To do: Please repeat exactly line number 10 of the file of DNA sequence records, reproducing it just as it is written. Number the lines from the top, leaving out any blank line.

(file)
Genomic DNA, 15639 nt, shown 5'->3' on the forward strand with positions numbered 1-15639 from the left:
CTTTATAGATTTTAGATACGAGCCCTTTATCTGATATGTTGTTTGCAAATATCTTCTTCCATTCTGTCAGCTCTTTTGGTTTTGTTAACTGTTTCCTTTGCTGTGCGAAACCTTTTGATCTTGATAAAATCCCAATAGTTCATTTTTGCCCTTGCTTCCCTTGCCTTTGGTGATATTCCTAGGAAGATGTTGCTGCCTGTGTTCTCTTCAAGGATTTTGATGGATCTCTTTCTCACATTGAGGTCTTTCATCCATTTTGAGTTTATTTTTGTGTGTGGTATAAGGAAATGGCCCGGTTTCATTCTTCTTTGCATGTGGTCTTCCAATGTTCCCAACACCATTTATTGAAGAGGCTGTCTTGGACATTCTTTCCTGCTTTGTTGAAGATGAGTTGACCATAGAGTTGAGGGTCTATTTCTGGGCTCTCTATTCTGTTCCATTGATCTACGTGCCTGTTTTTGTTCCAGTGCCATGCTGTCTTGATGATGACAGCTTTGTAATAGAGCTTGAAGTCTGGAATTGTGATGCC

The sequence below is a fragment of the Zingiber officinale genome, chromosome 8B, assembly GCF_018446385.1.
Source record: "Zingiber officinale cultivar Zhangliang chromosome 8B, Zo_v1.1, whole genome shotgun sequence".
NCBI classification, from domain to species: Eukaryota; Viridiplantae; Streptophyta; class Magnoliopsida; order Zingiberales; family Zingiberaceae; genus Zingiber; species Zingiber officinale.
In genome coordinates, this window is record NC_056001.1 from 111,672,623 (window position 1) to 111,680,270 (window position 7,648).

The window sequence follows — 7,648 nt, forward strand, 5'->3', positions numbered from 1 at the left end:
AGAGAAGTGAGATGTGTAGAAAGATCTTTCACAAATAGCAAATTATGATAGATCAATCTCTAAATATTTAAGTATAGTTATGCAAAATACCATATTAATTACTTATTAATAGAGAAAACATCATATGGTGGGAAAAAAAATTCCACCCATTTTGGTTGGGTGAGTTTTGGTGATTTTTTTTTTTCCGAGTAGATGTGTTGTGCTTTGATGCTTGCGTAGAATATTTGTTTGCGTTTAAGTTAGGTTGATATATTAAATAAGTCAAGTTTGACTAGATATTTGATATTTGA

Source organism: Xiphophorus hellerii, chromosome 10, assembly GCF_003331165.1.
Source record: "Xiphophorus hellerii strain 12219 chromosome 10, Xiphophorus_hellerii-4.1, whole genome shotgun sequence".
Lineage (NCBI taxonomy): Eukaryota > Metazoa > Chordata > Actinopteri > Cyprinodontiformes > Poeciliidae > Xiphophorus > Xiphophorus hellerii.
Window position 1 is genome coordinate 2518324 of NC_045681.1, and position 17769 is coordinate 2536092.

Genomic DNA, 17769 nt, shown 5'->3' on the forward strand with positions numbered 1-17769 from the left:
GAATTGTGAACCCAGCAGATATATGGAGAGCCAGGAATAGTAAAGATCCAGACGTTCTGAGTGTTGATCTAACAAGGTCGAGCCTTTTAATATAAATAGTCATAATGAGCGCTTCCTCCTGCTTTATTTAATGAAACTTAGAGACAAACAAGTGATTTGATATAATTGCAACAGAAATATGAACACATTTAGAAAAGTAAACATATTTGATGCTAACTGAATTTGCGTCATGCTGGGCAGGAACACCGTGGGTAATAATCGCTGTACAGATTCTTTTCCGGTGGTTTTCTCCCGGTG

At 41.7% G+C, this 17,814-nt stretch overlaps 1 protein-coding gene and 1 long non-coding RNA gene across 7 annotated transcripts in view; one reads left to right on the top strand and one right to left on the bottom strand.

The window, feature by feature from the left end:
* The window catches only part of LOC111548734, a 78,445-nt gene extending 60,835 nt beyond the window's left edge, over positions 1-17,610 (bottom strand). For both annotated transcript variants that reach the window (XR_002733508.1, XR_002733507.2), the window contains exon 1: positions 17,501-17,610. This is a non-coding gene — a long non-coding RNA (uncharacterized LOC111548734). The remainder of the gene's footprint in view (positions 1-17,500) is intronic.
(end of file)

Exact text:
Source record: "Xiphophorus hellerii strain 12219 chromosome 10, Xiphophorus_hellerii-4.1, whole genome shotgun sequence".